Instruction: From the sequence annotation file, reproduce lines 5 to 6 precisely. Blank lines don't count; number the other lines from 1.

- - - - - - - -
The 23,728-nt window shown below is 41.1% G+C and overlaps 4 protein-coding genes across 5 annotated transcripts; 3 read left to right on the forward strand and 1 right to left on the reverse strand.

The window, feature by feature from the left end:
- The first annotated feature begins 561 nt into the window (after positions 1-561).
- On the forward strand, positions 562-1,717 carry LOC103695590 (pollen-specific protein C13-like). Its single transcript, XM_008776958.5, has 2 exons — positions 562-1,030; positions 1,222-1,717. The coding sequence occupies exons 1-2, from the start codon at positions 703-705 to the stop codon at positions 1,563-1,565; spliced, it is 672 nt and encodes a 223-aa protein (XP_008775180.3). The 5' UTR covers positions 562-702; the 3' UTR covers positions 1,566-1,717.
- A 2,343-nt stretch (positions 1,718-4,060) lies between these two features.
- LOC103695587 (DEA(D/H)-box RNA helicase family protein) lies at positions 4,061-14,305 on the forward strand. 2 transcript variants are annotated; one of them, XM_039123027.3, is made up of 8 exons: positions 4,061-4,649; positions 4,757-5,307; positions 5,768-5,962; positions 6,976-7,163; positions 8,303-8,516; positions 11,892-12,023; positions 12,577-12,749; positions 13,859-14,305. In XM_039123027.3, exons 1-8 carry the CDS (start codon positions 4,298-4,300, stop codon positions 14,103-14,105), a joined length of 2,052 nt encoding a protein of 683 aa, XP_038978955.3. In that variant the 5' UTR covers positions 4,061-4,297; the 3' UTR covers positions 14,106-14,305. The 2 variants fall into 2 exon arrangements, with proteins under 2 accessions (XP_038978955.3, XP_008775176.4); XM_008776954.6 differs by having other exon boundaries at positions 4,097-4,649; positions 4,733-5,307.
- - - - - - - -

- A 2,343-nt stretch (positions 1,718-4,060) lies between these two features.
- LOC103695587 (DEA(D/H)-box RNA helicase family protein) lies at positions 4,061-14,305 on the forward strand. 2 transcript variants are annotated; one of them, XM_039123027.3, is made up of 8 exons: positions 4,061-4,649; positions 4,757-5,307; positions 5,768-5,962; positions 6,976-7,163; positions 8,303-8,516; positions 11,892-12,023; positions 12,577-12,749; positions 13,859-14,305. In XM_039123027.3, exons 1-8 carry the CDS (start codon positions 4,298-4,300, stop codon positions 14,103-14,105), a joined length of 2,052 nt encoding a protein of 683 aa, XP_038978955.3. In that variant the 5' UTR covers positions 4,061-4,297; the 3' UTR covers positions 14,106-14,305. The 2 variants fall into 2 exon arrangements, with proteins under 2 accessions (XP_038978955.3, XP_008775176.4); XM_008776954.6 differs by having other exon boundaries at positions 4,097-4,649; positions 4,733-5,307.